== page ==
....the function of sensation as Jung and I conceive it is entirely "pre-cognitive," while that of feeling is "post-cognitive." It doesn't help me at all to use 'affect" in both senses, so from now on I will take the first-stated position: "affects" are *quanta* that belong to the post-cognitive function of feeling. In contrast, the function of sensation, being non-judgmental, is concerned rather with dynamicity in its purest state, as stimuli that either enhance or detract from the subject's life-quality. This brings me back to Kant's concept of dynamicity as "might" or "strength," and thus I reconfigure the earlier statement of the potentialities thusly:
The KINETIC is a potentiality that describes the relationships of strength-quanta.
The DRAMATIC is a potentiality that describes the relationships of affect-quanta.
The DIDACTIC (formerly "thematic") is a potentiality that describes the relationships of idea-quanta.
The MYTHOPOEIC is a potentiality that describes the relationships of symbol-quanta.
There's a viable logic in defining the quanta of the sensation-function as "strength" or even "might," given that I've sometimes used the latter term as a catchall for any and all physical activity-- which would include an organism's attempt to suss out its environment through the use of the senses. Yet both terms don't seem wholly adequate to describe what the organism is specifically doing when it uses its senses, as opposed to other activities.
I still believe that sensation must be concerned with "stimuli that either enhance or detract from the subject's life-quality," and that this is the foundation for all later formulations about "the good and the bad," and for the attempts of higher organisms to articulate their "gut feelings" into the full-blown affects that belong to the function of feeling. But the word "strength" doesn't work so well, even though I chose it in part to ground the feeling of sensation within the mode of dynamicity. just as the other irrational function, that of intuition, is grounded within the combinatory mode.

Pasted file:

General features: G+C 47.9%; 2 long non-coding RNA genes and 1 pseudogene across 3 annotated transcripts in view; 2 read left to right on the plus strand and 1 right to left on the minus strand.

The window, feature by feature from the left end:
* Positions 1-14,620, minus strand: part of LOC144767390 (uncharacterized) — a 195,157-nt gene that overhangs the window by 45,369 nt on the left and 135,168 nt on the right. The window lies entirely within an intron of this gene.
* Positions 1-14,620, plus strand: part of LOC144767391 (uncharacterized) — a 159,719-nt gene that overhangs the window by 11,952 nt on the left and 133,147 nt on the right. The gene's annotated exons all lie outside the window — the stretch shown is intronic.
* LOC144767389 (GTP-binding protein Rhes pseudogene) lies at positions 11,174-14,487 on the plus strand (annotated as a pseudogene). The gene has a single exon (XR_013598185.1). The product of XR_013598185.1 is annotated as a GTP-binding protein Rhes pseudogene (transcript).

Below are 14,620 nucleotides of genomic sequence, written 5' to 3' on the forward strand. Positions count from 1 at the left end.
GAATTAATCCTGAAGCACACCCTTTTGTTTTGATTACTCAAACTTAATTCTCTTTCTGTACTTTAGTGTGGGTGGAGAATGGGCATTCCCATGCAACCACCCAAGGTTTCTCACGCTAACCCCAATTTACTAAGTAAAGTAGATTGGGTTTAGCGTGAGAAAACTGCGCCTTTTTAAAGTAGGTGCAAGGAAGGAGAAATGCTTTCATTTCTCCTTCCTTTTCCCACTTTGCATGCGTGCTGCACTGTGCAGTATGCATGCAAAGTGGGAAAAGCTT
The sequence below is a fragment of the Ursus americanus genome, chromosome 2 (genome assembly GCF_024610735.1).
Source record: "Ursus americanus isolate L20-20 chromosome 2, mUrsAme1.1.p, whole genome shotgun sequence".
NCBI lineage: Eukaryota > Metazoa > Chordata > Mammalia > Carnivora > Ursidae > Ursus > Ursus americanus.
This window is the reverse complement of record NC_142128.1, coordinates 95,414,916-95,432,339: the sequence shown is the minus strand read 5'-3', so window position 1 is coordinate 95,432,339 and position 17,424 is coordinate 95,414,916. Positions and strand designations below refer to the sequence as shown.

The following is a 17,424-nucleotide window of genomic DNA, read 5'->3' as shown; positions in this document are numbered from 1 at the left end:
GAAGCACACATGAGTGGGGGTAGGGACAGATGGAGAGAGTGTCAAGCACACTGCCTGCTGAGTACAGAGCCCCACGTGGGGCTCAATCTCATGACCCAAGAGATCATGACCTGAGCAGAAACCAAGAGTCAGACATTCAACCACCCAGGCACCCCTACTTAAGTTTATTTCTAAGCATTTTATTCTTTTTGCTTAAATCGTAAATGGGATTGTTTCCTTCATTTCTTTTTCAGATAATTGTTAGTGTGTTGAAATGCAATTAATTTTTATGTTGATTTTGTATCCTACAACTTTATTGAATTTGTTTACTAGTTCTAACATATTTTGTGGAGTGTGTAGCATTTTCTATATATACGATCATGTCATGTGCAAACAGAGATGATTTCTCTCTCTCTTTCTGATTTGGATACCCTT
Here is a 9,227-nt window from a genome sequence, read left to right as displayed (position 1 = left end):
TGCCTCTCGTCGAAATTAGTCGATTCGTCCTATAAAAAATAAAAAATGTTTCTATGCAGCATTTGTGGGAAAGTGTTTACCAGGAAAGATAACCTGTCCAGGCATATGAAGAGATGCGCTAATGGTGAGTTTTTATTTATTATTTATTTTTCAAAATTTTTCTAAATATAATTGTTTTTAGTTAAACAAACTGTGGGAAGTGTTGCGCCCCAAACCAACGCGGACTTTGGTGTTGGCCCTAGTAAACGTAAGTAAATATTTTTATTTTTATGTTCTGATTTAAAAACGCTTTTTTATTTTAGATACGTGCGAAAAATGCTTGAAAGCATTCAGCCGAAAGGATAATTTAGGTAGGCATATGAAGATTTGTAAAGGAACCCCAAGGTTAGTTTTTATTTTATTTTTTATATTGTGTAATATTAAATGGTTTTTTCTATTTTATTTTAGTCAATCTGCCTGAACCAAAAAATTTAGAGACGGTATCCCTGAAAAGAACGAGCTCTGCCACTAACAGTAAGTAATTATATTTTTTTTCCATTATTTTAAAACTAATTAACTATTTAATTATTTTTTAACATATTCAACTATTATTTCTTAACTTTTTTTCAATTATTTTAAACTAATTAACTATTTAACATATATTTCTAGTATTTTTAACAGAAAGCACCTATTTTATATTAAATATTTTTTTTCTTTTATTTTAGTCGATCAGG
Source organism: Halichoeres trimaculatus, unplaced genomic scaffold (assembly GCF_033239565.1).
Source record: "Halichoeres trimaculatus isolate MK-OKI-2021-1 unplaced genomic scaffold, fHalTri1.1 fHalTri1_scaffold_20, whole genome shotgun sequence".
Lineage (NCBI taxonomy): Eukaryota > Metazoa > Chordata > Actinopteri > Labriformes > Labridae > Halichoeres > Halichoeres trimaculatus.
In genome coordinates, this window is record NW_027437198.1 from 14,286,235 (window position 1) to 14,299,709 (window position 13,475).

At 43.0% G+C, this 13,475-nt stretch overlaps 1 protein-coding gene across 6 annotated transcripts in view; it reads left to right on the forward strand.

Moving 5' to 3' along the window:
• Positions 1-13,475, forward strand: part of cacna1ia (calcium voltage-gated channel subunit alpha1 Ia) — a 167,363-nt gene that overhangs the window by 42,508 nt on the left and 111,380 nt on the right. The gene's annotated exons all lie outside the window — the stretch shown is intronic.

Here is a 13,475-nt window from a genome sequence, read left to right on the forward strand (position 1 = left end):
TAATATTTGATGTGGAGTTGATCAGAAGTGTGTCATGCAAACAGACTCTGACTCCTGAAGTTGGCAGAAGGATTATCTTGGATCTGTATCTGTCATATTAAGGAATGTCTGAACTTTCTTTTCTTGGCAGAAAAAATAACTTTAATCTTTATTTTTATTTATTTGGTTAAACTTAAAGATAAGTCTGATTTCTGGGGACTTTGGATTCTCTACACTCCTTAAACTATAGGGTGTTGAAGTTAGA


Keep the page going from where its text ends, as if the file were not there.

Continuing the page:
The activity of Creature A's sensation-function does have its "strength" associations, at least with respect to whether Creature B can be eaten, or may try to eat Creature A. And yet, there are numerous examples where there is no competitive aspect to sensing one's environment. Just moving about in the environment involves sensing what it's like. For birds it's understanding. through the senses, the currents of the air; for fish, it's understanding, through the senses, the currents of the sea, and so on.
What all sensory activities seem to hold in common is not so much strength or might but *potency.* The sea has a potency both to help a fish find its prey and to escape its predators, and that potency is realized only through the creature's senses.
I have actually uses "potency" earlier in an unrelated sense in 2014's POWER AND POTENCY, but given that I'm so thoroughly influenced by Northrop Frye, I think I would be remiss if I didn't coin at least a handful of terms that had more than one distinct meaning in my system. Also, given the relationship of the terms "kinetic" and "potential" in physics, it makes sense in literary terms for "the kinetic" to arise from something that at least sounds like "the potential."
Thus, in any future meditations about the potentiality of the kinetic:
The KINETIC is a potentiality that describes the relationships of potency-quanta.